Cats are excellent hunters. They stalk their prey and wait for the right moment to attack. That’s also why cats have a lot of patience – much to the dismay of their owners when they patiently meow outside the bedroom door without any signs of slowing down. Let’s look at why cats meow outside your bedroom door at night and what you can do about it.
Why your cat is meowing
Most cat owners already know this: Your cat keeps meowing at the door because it doesn’t like closed doors. A closed door makes its territory smaller. Also, cats are very active at dusk and at dawn, they want to go out hunting and be entertained, so it’s particularly boring if their human is sleeping rather than playing with them. Or maybe your cat wants to cuddle up to his favorite human – after all you’re warm and then he’ll also have easier access to get you out of bed when he gets hungry in the morning.
So your cat sits down in front of your door and starts meowing, trying to get you to get up, pay attention to him, play with him or, if he is particularly lucky, maybe you’ll even feed him.
Now you have several options of how to react to your cat, which all make sense. Let’s look at things you should definitely not do lest you make the situation worse.
What you must not do
If your cat won’t stop meowing at night, you might be annoyed and think: “Ugh, I’ll just get up and feed the little bugger so he’ll finally shut up.” It might work at first, but what you’re teaching your cat if you do this is that he only needs to meow long enough for you to get up and feed him. So he will do this more often from then on.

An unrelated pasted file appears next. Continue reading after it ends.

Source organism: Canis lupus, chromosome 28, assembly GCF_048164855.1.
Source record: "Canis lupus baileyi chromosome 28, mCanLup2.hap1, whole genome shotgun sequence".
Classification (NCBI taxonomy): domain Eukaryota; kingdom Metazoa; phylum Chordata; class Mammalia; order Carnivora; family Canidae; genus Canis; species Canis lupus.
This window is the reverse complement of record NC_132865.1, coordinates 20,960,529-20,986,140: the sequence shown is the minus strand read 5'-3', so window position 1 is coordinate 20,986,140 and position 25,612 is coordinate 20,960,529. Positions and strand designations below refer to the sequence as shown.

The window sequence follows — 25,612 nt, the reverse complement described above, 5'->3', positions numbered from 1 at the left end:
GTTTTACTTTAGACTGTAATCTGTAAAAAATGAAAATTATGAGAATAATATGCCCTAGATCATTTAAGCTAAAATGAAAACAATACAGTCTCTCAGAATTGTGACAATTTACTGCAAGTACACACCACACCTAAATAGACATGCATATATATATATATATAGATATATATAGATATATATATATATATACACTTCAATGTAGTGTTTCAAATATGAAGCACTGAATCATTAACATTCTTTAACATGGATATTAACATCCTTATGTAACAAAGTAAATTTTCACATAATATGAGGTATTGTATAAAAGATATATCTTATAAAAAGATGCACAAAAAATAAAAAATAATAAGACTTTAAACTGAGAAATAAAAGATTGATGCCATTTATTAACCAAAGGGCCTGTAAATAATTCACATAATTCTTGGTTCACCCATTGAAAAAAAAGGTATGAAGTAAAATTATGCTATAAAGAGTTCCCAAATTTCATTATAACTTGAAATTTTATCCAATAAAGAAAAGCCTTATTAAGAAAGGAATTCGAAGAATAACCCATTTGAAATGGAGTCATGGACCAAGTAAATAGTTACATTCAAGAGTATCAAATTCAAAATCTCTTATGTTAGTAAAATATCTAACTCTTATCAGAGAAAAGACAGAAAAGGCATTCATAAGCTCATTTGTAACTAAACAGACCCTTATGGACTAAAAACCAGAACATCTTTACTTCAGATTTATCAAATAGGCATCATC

It’s similar if you as an annoyed human step outside your bedroom door and splash your cat with your water pistol. This will likely make your cat stop trusting you, on the other hand the cat registers that you actually got up and paid attention to him. So, again, he’ll start showing that kind of behavior more often. The general rule for teaching your cats is: Positively enforce good behavior, never punish negative behavior.
How to stop your cat from meowing
Let’s look at a few strategies that are often recommended for getting your cat to stop meowing. Try all of them to see which one will turn your meowing cat into the perfect companion.
One thing that can help is to extensively play with your cat before you go to bed. 10 to 15 minutes of play-time with their favorite toy and your cat will be exhausted and maybe sleep in the next day. If you reward your cat after play-time with a bit of food, this might also help your cat to not wake you too early with a growling stomach.
This might have the possible negative side effect that your cat gets restless when it’s time for you to go to bed because it wants to get food. Give it a try and see how your cat reacts.
Keep them busy
If your cat is bored, whether in the morning or late at night, cat activity toys might be the answer. These come in various shapes and sizes, like the treat blanket* or a snack ball*. I used to think activity toys can’t be very effective with our cats, as they like to eat up any food in record time and they surely wouldn’t wait until the morning fish any treats out. However, as it turns out, the treat blanket I mentioned was very effective in getting my cats to be quiet in the morning as well as at night. But every cat is different!
If your cat is meowing because it gets hungry, an automatic feeder might do the trick. The idea here is to separate the human getting up from the cat receiving food. Another way of doing this is to not feed your cat directly after getting up. If you get up and not immediately make your cats your first priority, you can also disconnect them from the idea that your getting up means them getting fed. Maybe have your shower before you feed them or feed them right before you leave the house instead.